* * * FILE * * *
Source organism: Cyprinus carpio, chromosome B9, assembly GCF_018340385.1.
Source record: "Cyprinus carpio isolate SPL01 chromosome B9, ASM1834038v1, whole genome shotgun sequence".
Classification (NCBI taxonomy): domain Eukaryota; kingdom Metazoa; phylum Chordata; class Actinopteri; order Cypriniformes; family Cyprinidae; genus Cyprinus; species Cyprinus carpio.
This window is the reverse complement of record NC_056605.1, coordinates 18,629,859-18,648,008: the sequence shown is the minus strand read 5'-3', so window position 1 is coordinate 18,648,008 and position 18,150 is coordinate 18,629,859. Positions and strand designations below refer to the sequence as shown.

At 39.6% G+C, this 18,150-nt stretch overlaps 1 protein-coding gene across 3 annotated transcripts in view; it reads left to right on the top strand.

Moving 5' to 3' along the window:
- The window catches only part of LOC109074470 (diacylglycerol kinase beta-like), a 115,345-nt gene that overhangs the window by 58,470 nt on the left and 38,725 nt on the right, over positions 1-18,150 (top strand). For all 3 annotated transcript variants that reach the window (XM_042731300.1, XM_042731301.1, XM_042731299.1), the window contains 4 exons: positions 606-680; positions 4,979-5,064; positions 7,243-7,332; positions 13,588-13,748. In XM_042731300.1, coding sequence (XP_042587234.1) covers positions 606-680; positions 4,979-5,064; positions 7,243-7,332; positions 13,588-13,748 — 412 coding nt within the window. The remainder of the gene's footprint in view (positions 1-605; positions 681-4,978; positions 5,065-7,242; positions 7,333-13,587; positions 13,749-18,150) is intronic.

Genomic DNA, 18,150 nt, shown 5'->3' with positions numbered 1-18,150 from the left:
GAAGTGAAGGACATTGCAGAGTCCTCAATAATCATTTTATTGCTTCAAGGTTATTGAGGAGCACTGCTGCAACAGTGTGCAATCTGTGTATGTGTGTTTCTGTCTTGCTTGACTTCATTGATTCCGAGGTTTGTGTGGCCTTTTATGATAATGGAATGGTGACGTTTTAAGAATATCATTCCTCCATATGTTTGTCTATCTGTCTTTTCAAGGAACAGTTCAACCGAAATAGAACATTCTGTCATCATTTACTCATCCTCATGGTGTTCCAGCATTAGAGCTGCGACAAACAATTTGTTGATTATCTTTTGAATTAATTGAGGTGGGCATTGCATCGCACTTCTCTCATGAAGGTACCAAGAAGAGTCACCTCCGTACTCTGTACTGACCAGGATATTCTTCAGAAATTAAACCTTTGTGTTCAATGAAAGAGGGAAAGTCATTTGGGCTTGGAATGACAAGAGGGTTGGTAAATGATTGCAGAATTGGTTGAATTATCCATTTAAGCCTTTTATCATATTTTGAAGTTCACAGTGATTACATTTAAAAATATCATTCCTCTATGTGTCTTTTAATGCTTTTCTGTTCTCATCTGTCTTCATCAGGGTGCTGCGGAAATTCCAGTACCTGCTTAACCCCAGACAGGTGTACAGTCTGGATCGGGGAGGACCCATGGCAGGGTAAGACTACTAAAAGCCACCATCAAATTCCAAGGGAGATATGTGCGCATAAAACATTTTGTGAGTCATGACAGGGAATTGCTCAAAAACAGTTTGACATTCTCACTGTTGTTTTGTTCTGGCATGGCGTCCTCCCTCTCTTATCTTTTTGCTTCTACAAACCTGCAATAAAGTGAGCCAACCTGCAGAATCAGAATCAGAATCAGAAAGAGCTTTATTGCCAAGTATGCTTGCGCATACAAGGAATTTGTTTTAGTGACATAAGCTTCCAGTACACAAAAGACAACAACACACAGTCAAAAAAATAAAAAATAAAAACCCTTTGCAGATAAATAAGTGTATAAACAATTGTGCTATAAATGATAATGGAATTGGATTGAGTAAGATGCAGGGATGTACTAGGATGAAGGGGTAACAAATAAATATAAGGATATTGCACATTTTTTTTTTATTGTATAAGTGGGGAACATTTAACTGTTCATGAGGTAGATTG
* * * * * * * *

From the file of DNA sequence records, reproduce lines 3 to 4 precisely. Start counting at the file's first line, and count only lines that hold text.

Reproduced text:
Classification (NCBI taxonomy): domain Eukaryota; kingdom Metazoa; phylum Chordata; class Actinopteri; order Cypriniformes; family Cyprinidae; genus Cyprinus; species Cyprinus carpio.
This window is the reverse complement of record NC_056605.1, coordinates 18,629,859-18,648,008: the sequence shown is the minus strand read 5'-3', so window position 1 is coordinate 18,648,008 and position 18,150 is coordinate 18,629,859. Positions and strand designations below refer to the sequence as shown.